BAKERSFIELD, Calif. - One of the youngest Hotshot Firefighter's in Kern County, 19-year-old, Ethan Sanders has been released from the hospital surviving an incident that almost took his life.
While battling the Water Fire south of the Grapevine with his Rio Bravo Hotshot Crew 7, Sander's mom, Misty Sanders, said he was hit by a rock that knocked him unconscious and sent him 30 feet down the mountain
"I didn't even feel the rock, it came out of nowhere," said Sanders.
He sustained severe injuries including six fractured ribs, a little blood on his lungs and seven staples on his head. When Sanders was taken to the hospital, Misty said, he remembered her and her husband's name and phone numbers, but there was still some trauma.
The family said, they saw first hand how much of a team and family firefighters are.
More than 80 firefighters have visited Sanders in the hospital since the incident, said Misty. The whole family said they are grateful for all the support from the department and the community.
"All the battalion chiefs, the president of Kern County Fire Department, everyone came to check up on Ethan," said his dad, Shea Sanders.
"Thank you for all my brothers and sisters for rescuing me and pulling me to safety. Firefighting is a team environment. This is why I chose to be a firefighter. I like how everyone came together in this tragic event. Thank you to everyone that came to visit me. Kern County Fire Department has been a great career path. They're my family," said Sanders.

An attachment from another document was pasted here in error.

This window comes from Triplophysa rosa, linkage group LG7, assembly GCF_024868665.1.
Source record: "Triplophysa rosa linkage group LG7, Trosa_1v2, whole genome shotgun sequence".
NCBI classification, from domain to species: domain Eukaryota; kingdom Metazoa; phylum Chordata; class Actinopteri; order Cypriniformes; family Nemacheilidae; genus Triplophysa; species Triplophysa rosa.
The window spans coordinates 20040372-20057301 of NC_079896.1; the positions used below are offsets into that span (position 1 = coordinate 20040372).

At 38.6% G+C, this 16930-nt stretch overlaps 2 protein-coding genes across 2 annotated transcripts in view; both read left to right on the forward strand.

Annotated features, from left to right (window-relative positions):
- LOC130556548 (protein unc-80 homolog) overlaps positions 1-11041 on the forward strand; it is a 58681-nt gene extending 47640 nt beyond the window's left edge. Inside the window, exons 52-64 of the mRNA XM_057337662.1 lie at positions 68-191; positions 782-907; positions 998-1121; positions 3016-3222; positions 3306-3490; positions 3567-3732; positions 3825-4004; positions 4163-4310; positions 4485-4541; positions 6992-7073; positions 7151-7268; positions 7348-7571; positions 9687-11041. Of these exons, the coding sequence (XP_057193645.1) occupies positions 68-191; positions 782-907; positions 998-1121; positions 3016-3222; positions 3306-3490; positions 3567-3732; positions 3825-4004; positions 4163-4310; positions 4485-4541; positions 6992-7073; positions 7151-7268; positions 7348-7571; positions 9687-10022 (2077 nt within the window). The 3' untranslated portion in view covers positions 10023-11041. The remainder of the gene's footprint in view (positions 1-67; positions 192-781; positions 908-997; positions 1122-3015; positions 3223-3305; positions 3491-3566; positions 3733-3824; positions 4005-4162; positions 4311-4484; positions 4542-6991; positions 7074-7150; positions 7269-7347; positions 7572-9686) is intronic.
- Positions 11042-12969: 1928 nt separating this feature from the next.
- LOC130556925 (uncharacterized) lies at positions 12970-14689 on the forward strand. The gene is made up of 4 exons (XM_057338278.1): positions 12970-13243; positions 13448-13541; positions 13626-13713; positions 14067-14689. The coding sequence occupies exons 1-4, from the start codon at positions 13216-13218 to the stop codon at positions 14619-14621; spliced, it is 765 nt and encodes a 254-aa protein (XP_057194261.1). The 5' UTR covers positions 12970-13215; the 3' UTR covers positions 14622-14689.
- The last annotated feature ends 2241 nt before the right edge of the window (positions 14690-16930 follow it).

Misty said, Sanders is ready to get back to work. "This isn't going to stop him. He was joking about, I'll go back and lick stamps if I have to. I'll do whatever I gotta do," said Misty.
"He's my hero," said Misty about her son, a Hotshot, who she said is always ready to respond to a call to help save lives.
With the help of the safety officers at the scene, Sanders was able to get to the hospital in ten minutes.
Brian Gaddis, chief, and safety officer for the Kern County Fire Department said," As a safety officer it's our responsibility to look at the hazards and the risks involved in all these different incidents. Mitigating and minimizing the risks that we have for our firefighters, to make sure they are safe."
"In that situation, it's wild land fire, and there are acceptable risks that we have, and we train really hard to make sure we minimize those risks," said Gaddis.
Safety officers are always on scene as an extra pair of eyes, to make sure that the men and women fighting the fire are as safe as possible. The safety officer's job doesn't stop there, said Gaddis, they not only help out injured firefighters on the spot, but they are a support figure for that firefighter through the whole process.
"We all go out to fight the fire as safely as we can, but we accept that fact, that there is a risk out there," said Gaddis.